It seems like a lot of people are getting into this local eating thing, taking the 3rd Annual Dark Days Challenge, and since it's the first of the year, making resolutions to do more with the local. I did the first annual Dark Days Challenge a couple of years ago and now it seems hard to believe how I used to shop and eat. Resolved: I will not buy or eat food-like substances. Resolved: I will spend as much of my food budget as possible directly with the people who grow the food.
Winter in a northern climate, I learned, is actually a great time to begin the exercise of figuring out where your food comes from. For one thing, there aren't so many other things going on. No gardening, no picnics, no trips to the lake taking up big swaths of time. Might as well check out The Meatrix to learn more about how meat gets to the supermarket. And then start looking for a local farmer you trust to buy meat from and start thinking about which CSA farm you might want to join this year.
Our farmers market, even in the dead of winter (right now) has: apples, cider, eggs, bread, meat, yogurt, greens, potatoes, onions, coffee, chocolate, popcorn, pasta, squash and mushrooms. There were fourteen vendors at the market last week and four of them were selling eggs! I don't know about you, but I can think of a lot of dishes to build around this list of ingredients. Along with what the Co-op has from Michigan, we're pretty well set on meat, dairy, eggs, bread, flour, beans and apples. We'll have squash, potatoes and onions for a little longer now. And soon more hoophouse greens, beets, and carrots will be showing up.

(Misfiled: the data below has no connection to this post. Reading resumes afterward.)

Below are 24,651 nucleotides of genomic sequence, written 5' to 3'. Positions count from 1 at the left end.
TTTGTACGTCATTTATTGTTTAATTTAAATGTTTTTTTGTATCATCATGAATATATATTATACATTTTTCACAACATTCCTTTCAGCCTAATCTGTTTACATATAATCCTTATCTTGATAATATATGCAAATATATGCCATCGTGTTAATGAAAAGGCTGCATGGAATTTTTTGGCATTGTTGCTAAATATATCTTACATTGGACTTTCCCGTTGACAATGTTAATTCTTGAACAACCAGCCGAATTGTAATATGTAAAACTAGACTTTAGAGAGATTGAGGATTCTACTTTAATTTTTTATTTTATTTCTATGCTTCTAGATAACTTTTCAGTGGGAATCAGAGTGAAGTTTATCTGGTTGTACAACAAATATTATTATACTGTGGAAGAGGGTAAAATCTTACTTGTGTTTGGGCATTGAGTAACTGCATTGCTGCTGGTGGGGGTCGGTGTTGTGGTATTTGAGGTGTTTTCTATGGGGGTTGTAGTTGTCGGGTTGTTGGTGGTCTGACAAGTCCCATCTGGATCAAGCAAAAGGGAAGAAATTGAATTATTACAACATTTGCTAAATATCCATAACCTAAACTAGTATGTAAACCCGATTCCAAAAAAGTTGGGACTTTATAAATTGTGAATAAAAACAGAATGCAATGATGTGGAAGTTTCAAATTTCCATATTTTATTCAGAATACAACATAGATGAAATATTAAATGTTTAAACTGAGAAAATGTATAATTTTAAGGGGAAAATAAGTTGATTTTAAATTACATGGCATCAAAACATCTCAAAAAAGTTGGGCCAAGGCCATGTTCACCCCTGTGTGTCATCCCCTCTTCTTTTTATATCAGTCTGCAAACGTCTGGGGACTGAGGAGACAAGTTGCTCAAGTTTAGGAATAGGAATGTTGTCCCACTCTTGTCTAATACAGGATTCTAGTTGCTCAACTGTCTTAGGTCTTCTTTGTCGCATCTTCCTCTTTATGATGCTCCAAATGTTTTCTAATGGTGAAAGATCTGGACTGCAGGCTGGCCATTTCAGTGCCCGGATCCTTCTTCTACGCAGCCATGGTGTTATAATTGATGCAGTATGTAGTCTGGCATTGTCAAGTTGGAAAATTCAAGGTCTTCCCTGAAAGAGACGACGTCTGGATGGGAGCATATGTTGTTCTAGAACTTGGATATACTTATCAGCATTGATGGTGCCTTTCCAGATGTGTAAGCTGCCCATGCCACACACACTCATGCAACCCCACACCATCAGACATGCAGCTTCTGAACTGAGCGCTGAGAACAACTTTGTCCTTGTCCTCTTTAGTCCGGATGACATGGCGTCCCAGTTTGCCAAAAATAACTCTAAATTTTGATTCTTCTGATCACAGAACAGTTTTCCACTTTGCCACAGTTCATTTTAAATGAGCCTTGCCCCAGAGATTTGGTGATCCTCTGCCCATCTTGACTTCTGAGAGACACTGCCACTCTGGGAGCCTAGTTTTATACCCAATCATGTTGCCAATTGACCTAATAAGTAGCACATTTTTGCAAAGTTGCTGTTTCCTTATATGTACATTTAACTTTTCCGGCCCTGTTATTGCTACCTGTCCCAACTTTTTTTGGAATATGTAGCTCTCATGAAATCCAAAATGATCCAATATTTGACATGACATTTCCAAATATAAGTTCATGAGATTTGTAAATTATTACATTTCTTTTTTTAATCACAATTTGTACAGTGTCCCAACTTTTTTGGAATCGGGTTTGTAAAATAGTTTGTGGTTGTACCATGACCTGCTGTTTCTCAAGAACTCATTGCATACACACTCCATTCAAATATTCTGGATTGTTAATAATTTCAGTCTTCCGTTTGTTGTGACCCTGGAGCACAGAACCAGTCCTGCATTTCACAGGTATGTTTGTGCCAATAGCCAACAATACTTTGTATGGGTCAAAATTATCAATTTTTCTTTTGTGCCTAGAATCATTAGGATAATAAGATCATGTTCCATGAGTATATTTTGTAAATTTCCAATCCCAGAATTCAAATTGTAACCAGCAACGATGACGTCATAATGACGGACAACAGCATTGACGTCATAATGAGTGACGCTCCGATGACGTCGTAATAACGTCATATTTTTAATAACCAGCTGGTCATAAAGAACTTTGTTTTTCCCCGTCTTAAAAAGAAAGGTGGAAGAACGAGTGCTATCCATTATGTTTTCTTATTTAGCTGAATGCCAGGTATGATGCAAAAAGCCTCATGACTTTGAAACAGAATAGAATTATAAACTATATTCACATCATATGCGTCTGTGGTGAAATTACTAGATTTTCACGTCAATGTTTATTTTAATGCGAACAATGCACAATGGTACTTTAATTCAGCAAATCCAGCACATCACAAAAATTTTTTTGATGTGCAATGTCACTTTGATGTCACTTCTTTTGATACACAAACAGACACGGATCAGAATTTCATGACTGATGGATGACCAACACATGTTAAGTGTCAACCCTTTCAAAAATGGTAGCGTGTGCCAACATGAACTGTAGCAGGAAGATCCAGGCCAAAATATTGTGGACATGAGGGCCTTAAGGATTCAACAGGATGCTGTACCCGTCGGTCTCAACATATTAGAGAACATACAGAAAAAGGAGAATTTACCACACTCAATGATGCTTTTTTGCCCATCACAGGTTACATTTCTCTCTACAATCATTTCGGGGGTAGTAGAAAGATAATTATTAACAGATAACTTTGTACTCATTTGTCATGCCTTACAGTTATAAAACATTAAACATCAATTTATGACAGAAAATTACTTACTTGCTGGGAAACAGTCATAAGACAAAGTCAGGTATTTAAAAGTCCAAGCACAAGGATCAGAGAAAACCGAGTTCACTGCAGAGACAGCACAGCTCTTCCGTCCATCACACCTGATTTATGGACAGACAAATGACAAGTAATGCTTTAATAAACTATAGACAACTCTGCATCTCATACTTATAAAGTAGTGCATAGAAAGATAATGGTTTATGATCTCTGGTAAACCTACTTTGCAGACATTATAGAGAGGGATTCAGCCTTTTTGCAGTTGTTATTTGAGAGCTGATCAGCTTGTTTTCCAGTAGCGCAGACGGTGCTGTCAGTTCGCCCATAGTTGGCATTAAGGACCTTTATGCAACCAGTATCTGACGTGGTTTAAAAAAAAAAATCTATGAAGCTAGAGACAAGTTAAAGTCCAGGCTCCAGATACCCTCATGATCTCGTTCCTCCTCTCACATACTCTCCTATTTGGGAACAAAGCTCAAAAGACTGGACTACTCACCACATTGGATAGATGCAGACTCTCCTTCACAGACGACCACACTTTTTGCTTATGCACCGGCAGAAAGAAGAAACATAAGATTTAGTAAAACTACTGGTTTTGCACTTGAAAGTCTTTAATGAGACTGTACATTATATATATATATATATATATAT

Breakfast especially has taken on a little local routine at our house. It was probably the first of our meals to get a local makeover. Now I usually make something like:
- Fried egg and toast
- Yogurt and granola
- Hardboiled egg with cottage cheese
- Scrambled egg with salsa and tortilla
- Oatmeal with maple sugar and milk
- Buttermilk pancakes or waffles with bacon on the weekends
- Breakfast strata or bread pudding for special occasions
- Or biscuits and sausage gravy
- Or quiche
- Or coffeecake
- Or scones or muffins
- Or clafouti
- Or potato pancakes with applesauce and yogurt cheese
I put leftover pancakes in the toaster for a quick week-day breakfast. No more paying $4.99 for a 12 oz. box of sugar and processed corn. Or throwing away a huge wad of packaging. I love that.